As they were in 63 other venues that night in Indiana, the games were played.

Another packed house watched as Warren Central junior Malik Stanley scored 34 points to outduel North Central super sophomore Leland Walker and his 30 points in a 77-69 win and Lawrence North rally from a five-point deficit in the final 1:37 to overcome Sincere McMahon’s 32-point outburst to win a 76-73 thriller over Crispus Attucks.

It was high school basketball at its best. 


Late the next night, after Lawrence North wrapped up its first sectional title in five years, Lawrence North assistant Jim Stanbrough sat at a table with DeSalle at Alibi’s Grill on North Shadeland Avenue, a common postgame meeting spot for the coaching staff.

The rest of the Lawrence North staff was spread out among three other tables. There were smiles and laughs as they replayed the week. Sectional week started with a dominant performance on Wednesday in a win over rival Lawrence Central, followed by the close calls against Attucks and Warren Central. It was a time to unwind a bit before preparation started for the regional on March 14.

Stanbrough, 64, has replayed that night over and over in his mind. DeSalle, 70, fell ill a few days later and was hospitalized. He tested positive for coronavirus and died on April 1.

“That night is something I’ll never forget,” Stanbrough said. “Jim and I sat at a table, just the two of us. I’ll always remember that. Did I give it to him? Did he give it to me? I don’t know the answer. There were a lot of people connected to it.”

Stanbrough started feeling sick the after their dinner. Three days later on March 10, he visited a doctor. He tested positive for the flu, but even with medicine he said he “kept going downhill.” Fevers. Dry coughs. Stanbrough visited the emergency room on March 17 and 19 and was sent home. Two days later, he was back again but this time we was admitted.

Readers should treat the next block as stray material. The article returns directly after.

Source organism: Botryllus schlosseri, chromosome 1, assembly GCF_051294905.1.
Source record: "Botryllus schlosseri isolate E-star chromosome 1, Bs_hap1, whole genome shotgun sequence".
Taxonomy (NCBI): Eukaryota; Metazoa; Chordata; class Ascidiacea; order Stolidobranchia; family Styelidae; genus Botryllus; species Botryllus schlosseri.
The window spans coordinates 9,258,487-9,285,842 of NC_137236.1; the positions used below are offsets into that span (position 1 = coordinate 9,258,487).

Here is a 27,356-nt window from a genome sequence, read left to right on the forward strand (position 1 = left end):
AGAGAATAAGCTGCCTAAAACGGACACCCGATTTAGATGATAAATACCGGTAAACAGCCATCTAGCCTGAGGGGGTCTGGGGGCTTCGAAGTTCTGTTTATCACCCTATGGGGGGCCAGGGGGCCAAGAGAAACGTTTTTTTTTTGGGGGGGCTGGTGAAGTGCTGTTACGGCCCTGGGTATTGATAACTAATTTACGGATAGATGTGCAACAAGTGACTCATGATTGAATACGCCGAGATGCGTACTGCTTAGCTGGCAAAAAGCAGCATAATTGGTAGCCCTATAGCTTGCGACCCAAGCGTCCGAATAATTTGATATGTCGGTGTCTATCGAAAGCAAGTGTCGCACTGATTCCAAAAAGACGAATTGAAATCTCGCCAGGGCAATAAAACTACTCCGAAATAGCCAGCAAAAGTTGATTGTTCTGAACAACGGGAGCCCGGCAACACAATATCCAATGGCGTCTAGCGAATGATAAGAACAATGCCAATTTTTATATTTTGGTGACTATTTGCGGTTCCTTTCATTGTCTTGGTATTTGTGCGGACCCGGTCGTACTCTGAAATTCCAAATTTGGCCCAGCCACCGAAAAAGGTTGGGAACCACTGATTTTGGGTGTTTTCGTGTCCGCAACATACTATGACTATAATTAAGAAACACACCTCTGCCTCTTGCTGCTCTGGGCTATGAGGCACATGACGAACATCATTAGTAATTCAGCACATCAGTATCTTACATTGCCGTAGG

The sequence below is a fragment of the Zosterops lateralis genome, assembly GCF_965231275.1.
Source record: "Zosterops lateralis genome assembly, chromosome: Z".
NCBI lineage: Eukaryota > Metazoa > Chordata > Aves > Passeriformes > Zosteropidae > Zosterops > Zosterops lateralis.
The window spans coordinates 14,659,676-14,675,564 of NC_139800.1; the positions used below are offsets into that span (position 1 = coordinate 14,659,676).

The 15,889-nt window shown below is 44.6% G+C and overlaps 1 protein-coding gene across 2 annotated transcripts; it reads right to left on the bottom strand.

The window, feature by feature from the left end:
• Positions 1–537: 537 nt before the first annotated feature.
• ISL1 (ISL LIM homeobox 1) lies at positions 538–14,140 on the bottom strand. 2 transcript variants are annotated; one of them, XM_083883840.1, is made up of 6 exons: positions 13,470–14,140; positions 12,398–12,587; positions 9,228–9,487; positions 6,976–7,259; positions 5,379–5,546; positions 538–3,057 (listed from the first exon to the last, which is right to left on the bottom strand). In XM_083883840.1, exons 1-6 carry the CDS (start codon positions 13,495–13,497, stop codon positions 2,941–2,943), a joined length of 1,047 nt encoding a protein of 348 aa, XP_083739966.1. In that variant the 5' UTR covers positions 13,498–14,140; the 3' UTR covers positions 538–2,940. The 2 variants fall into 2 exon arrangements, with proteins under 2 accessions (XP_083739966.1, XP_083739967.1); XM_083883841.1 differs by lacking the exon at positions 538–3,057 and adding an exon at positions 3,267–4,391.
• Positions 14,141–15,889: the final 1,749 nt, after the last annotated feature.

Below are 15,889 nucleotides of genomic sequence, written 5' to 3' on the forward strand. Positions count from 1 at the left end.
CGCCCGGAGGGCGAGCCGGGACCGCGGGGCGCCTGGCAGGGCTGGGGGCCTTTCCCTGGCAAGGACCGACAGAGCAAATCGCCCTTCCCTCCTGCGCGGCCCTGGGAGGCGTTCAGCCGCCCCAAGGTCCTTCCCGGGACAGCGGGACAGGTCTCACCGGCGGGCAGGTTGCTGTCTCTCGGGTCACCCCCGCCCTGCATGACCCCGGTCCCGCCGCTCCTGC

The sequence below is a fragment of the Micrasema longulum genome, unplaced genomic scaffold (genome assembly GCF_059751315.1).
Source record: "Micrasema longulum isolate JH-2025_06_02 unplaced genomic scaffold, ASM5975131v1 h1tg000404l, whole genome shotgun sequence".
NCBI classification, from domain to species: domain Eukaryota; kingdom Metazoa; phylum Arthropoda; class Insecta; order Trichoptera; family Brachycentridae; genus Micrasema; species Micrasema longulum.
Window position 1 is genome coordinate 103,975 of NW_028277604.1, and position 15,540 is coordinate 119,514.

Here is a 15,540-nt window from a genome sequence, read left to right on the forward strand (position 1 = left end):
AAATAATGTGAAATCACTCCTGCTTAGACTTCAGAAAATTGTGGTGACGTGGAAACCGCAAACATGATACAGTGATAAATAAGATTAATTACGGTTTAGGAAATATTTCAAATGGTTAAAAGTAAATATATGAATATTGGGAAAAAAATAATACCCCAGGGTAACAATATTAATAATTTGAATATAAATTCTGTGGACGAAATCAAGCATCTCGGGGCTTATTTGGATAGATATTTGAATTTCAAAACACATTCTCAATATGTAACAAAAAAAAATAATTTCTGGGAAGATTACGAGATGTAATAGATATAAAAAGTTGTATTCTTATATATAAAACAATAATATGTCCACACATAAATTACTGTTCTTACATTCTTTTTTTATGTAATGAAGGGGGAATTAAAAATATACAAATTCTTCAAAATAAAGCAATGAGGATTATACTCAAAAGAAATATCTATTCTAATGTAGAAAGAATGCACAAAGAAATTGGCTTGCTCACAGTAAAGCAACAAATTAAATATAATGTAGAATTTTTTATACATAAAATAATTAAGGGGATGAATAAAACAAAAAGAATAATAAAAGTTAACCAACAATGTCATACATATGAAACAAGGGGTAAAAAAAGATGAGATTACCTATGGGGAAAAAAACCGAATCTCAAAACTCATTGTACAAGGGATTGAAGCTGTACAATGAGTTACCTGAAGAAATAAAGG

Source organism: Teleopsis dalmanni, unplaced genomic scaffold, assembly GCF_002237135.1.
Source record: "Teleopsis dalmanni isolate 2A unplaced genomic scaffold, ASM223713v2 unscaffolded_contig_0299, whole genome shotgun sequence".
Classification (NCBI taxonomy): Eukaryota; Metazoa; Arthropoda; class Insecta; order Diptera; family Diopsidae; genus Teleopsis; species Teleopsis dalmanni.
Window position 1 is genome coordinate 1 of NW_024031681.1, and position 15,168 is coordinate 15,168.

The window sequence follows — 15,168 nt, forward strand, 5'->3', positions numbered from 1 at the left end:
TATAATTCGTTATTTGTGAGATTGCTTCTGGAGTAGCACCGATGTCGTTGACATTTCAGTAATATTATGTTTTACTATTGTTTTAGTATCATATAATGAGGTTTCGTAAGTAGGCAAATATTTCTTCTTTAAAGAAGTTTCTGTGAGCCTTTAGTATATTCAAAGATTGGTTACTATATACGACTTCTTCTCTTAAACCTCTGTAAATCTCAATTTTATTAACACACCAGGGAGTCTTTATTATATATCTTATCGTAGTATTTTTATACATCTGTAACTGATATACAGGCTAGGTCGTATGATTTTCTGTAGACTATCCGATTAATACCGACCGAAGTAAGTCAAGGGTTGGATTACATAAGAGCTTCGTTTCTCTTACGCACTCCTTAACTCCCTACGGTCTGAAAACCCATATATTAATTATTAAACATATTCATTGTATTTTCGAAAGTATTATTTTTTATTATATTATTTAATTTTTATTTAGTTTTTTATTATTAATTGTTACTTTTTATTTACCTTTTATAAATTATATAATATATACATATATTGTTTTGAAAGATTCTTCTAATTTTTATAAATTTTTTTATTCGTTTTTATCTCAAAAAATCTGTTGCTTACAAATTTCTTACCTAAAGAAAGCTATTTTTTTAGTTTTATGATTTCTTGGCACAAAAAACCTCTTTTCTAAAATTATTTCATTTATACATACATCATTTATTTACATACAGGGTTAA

He tested positive for COVID-19 at IU Health North on March 23. Stanbrough stayed in the hospital for six days.

“I came home and got to feeling better for a couple days,” he said. “Then I started going south again and started having some pretty severe chest pains.”

On April 2, Stanbrough was readmitted and spent another six days in the hospital. An ultrasound discovered he had blood clots in both legs and his lungs. Stanbrough, who had no pre-existing health conditions previously, will be on blood thinners for several months. His wife, Marta, also tested positive for coronavirus, though her symptoms were limited to losing her senses of taste and smell.

“Those first couple days I went in, I was very scared,” Stanbrough said. “You start thinking about things you don’t want to think about. Who is going to take care of this or that. You start thinking about those things.”

That same week DeSalle and Stanbrough started to feel ill, Gerad Good, another assistant on the Lawrence North staff, did too. Four days after the sectional championship, Good, 49, had chills. He slept in his traveling sweatsuit, wrapped in blankets. His temperature rocketed to 102, then 103. 

“Headaches were kind of the start of it,” Good said. “I had body aches and started taking Tylenol to heal some of that pain. I thought I was coming down with the flu or a sinus infection.”